I’m getting quite tired of all the “Li*batteries are dangerous” comments from people using sensationalist media and youtube videos as their source.

          1. And to reinforce your point, many batteries are now “UN Approved” to pass the UN Manual of Tests and Criteria, Part III, section 38.3 tests T1-T8, which define rather serious failure-inducing punishment such as shorting it or applying double the nominal cell voltage across it. If they don’t explode from that (and such carry the “Approved” tag), you can bet they’re pretty safe.

            http://www.unece.org/trans/danger/publi/manual/rev5/manrev5-files_e.html has the UN test battery (battery, get it? ha!)

  3. My question is how the hell did he get to talk to some one with detailed knowledge of the product through a phone call. My attempts usually end with talking to “telemarketer” that has a procedure to follow . Usually starting with “have you tried turning it off and on again.” I had one problem with the mains voltage and was assured that 255 volts are perfectly fine for 240V appliances (in Australia). I asked for the persons credentials and was informed they had no electrical engineering experience. A call to the ombudsman latter and they taped down the transformer.

    1. Well, I called the company to complain, since the product advertisement didn’t mention proprietary batteries anywhere (didn’t find them on the website, either, though I didn’t look all that hard), and was considering returning it. Still, returning things is boring and too much work, so while I was talking to the CS guy, I mentioned that I had questions about the design, and he gave me the engineering email address. Like, _volunteered_ it.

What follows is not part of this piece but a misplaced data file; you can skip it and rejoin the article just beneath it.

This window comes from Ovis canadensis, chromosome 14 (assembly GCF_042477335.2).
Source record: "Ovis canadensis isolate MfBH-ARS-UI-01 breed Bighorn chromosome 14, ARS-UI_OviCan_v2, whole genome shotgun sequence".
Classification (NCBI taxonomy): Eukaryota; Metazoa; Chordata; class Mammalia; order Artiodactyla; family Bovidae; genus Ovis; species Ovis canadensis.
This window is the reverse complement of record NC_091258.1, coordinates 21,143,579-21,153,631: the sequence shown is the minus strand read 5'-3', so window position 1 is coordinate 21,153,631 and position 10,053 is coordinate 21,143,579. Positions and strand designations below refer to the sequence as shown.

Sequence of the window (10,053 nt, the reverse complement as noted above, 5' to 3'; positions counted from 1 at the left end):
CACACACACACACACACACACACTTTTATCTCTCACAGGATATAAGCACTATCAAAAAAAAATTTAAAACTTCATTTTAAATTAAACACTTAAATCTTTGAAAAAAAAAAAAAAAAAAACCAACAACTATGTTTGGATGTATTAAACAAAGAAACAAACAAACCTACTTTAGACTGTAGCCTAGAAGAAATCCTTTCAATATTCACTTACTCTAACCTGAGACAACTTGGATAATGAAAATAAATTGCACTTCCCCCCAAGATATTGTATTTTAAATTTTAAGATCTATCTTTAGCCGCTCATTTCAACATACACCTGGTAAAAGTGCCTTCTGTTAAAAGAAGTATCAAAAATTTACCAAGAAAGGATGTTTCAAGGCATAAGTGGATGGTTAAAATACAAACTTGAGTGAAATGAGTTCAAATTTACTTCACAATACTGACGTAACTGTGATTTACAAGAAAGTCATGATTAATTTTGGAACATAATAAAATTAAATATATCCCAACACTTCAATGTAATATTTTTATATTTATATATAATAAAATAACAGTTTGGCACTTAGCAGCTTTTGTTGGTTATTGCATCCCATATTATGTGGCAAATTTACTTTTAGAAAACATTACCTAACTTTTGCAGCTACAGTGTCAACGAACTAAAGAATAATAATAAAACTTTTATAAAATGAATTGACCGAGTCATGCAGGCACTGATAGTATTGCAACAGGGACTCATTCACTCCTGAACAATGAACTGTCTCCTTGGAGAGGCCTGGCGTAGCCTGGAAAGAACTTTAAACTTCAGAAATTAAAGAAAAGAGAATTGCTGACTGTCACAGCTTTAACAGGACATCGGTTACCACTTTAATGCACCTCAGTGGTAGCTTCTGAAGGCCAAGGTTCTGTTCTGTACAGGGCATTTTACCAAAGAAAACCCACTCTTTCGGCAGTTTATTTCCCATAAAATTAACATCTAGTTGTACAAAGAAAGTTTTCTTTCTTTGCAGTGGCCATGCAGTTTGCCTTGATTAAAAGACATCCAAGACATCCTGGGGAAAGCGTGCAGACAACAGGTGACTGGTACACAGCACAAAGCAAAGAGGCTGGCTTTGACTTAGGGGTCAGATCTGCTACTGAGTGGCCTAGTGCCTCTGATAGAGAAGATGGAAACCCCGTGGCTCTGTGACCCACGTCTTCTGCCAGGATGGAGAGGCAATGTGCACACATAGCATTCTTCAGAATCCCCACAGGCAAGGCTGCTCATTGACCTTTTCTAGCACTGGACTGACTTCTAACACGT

So, I sent an email to the address with some questions and one of the engineers answered, which was great, but like many engineers I’ve met, emails were terse and not as helpful as I’d hoped. Thankfully, his phone number was in the email sig, so I called the guy and we chatted a bit about it..

      That reminds me – I told him I’d let him know if it worked. I’ll have to email him and tell him.

      1. I wouldn’t put names or other identifiers online anywhere, without explicit consent.
        But when you talk/mail to the Engineers again
        please let them know you gave them
        some positive comments here.

        if done with appropriate discretions….
        Who knows, could encourage a little more
        helpfulness in other places.

        and from your results:
        I’m guessing that you approached them
        in a polite, but to the point fashion.
        If so, thanks for helping the image of all
        of us who take things apart to fix them.

        1. I sent the guy an email just yesterday, actually.

          As to my phone conversation with the engineer, it became much smoother once he realized that I wasn’t starting from the ground up. Have specific questions when you talk to people at their jobs – they’re on the clock, and their job isn’t to teach you everything they know. It’s one thing to talk shop with a customer, but something else entirely to be answering questions like a lecturer. That said, the guy I talked to was very friendly, and (clearly) willing to help a customer, which is _exactly_ what I want in a company.